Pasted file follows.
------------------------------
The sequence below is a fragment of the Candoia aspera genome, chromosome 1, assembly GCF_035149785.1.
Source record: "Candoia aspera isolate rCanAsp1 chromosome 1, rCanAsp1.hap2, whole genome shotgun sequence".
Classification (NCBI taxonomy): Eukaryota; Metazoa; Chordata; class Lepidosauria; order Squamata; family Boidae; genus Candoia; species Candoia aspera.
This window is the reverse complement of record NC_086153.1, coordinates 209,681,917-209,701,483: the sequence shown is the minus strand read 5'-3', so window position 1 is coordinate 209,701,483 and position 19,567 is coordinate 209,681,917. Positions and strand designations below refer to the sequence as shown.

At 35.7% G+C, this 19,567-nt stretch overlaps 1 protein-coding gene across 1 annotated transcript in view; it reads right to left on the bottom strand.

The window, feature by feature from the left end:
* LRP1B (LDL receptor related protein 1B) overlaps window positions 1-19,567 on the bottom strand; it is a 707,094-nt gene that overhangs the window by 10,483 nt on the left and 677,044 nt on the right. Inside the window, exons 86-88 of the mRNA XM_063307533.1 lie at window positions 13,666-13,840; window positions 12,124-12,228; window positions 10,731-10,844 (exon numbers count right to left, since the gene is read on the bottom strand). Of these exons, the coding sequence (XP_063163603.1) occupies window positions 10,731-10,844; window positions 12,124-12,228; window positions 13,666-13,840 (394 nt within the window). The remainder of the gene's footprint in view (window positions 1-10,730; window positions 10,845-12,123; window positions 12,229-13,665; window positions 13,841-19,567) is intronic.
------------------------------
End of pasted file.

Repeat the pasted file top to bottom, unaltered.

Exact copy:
The sequence below is a fragment of the Candoia aspera genome, chromosome 1, assembly GCF_035149785.1.
Source record: "Candoia aspera isolate rCanAsp1 chromosome 1, rCanAsp1.hap2, whole genome shotgun sequence".
Classification (NCBI taxonomy): Eukaryota; Metazoa; Chordata; class Lepidosauria; order Squamata; family Boidae; genus Candoia; species Candoia aspera.
This window is the reverse complement of record NC_086153.1, coordinates 209,681,917-209,701,483: the sequence shown is the minus strand read 5'-3', so window position 1 is coordinate 209,701,483 and position 19,567 is coordinate 209,681,917. Positions and strand designations below refer to the sequence as shown.

At 35.7% G+C, this 19,567-nt stretch overlaps 1 protein-coding gene across 1 annotated transcript in view; it reads right to left on the bottom strand.

The window, feature by feature from the left end:
* LRP1B (LDL receptor related protein 1B) overlaps window positions 1-19,567 on the bottom strand; it is a 707,094-nt gene that overhangs the window by 10,483 nt on the left and 677,044 nt on the right. Inside the window, exons 86-88 of the mRNA XM_063307533.1 lie at window positions 13,666-13,840; window positions 12,124-12,228; window positions 10,731-10,844 (exon numbers count right to left, since the gene is read on the bottom strand). Of these exons, the coding sequence (XP_063163603.1) occupies window positions 10,731-10,844; window positions 12,124-12,228; window positions 13,666-13,840 (394 nt within the window). The remainder of the gene's footprint in view (window positions 1-10,730; window positions 10,845-12,123; window positions 12,229-13,665; window positions 13,841-19,567) is intronic.